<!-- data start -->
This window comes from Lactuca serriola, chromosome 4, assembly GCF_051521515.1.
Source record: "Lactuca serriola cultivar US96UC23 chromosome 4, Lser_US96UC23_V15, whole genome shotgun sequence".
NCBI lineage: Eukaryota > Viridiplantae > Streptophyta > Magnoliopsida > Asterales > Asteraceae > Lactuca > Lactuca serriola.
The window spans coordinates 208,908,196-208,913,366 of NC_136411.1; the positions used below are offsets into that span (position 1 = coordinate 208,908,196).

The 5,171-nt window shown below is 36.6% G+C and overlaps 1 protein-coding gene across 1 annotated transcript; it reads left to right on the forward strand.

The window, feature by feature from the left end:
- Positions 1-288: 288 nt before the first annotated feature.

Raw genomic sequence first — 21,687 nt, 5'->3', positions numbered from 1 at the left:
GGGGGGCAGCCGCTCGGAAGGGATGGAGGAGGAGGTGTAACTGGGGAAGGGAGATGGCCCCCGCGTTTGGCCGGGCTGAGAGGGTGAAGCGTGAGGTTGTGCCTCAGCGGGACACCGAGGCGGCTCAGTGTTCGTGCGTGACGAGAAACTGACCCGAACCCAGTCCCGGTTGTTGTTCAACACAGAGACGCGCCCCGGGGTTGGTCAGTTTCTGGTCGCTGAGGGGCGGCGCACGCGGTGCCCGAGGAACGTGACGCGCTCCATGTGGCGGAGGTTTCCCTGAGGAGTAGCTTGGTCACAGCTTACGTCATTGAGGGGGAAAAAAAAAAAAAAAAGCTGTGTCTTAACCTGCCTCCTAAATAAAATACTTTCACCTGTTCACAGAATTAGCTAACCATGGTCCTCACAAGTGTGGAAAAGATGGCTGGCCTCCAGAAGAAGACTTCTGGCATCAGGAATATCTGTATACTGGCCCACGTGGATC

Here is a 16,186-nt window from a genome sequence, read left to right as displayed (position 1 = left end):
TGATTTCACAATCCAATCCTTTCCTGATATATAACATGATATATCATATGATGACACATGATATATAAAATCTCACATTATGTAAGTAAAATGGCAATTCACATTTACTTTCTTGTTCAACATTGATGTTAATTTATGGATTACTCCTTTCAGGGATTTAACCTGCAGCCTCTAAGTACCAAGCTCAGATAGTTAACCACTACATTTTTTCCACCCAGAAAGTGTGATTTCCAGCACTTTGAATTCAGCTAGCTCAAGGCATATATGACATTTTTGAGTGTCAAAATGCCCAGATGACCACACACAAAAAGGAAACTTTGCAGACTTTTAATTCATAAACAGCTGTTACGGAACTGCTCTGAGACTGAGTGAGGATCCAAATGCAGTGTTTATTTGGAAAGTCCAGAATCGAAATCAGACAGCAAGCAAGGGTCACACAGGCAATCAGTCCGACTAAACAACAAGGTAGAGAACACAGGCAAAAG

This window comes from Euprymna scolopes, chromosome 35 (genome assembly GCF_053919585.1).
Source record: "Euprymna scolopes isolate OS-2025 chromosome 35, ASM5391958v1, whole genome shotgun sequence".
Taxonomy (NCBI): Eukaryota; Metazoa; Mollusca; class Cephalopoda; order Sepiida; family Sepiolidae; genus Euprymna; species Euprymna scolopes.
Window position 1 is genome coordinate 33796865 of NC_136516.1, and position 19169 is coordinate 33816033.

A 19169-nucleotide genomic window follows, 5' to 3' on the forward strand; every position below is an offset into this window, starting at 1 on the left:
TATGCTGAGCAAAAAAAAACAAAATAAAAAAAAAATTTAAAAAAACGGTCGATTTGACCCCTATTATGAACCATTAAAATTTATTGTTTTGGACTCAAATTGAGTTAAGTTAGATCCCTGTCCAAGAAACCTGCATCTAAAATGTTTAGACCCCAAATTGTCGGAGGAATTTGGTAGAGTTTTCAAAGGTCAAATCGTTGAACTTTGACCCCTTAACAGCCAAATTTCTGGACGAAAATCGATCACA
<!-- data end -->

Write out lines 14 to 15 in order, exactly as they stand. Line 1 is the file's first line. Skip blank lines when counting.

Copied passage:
Taxonomy (NCBI): Eukaryota; Metazoa; Mollusca; class Cephalopoda; order Sepiida; family Sepiolidae; genus Euprymna; species Euprymna scolopes.
Window position 1 is genome coordinate 33796865 of NC_136516.1, and position 19169 is coordinate 33816033.